News | June 29, 2008

New Research Opens Eyes to Understanding Brain Imaging

June 30, 2008 – New research from Harvard University neuroscientists has pinpointed exactly how neural activity boosts blood flow to the brain, helping to better understand brain imaging techniques such as fMRI.

The research is described in the June 26 issue of the journal Neuron.

"When you see a brain image from fMRI studies, you are actually looking at changes in blood flow and oxygenation," says Venkatesh N. Murthy, professor of molecular and cellular biology in Harvard's Faculty of arts and sciences. "But because of the tight coupling between neural activity and blood flow, we are able to use the blood flow changes as a surrogate for brain activity. A better understanding of exactly how brain activity boosts blood flow should help us better read this process in reverse, which is what we do when interpreting fMRI images."

While it represents only about five percent of the human body's mass, the brain consumes 20 percent of the oxygen carried in its blood. Unlike muscle and other types of tissue, the brain has no internal energy stores, so all its metabolic needs must be met through the continuous flow of blood.

Murthy and colleagues studied mice and found that neurovascular coupling occurs through intermediary cells called astrocytes. By manipulating calcium levels, astrocytes can dilate or constrict blood vessels, depending on whether or not the cells are bound by neurotransmitters.

When a region of the brain becomes active, neurotransmitters begin to trickle out of that area's neural circuitry. The most common of these neurotransmitters in the mammalian brain, glutamate, is widely released at synapses and binds to astrocytes as well as to postsynaptic receptors. Murthy's group found that after binding glutamate, astrocytes elevate their intracellular calcium levels, dilating blood vessels and increasing blood flow to that region of the nervous system.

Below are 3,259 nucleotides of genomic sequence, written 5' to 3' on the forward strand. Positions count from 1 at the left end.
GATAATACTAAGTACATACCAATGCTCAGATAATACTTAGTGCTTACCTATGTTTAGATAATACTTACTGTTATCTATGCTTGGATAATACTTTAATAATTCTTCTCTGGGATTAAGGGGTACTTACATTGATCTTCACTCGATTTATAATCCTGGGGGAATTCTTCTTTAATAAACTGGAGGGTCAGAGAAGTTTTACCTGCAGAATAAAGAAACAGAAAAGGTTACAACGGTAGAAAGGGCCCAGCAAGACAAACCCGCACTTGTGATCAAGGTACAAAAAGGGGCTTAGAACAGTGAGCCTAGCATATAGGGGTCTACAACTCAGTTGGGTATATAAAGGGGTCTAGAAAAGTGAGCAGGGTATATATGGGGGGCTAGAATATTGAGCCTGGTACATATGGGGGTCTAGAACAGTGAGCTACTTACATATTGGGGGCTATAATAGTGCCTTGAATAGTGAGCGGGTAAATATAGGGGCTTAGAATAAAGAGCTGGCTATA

Murthy and colleagues studied this process in the olfactory bulb, which processes odors.

"When a mouse encounters a scent, discrete loci in its olfactory bulb are activated, which in turn increases blood flow in those spots," Murthy says. "We measured all this using sophisticated optical microscopy, actually counting the number and rate of red blood cells passing through capillaries in the area. In addition to showing directly that astrocytes are involved in neurovascular coupling, we discovered that there are multiple molecular signaling pathways involved."

The new research by Murthy and colleagues lays the groundwork for further study of how this exquisite neurovascular coupling may go awry in neurodegenerative diseases, such as Alzheimer's disease, as well as in the normally aging brain. A growing body of evidence suggests that as people age -- and especially with the onset of neurodegenerative disease -- neurovascular coupling can be impaired. It's still unknown whether this impairment can add to the cognitive defects associated with both healthy and diseased aging.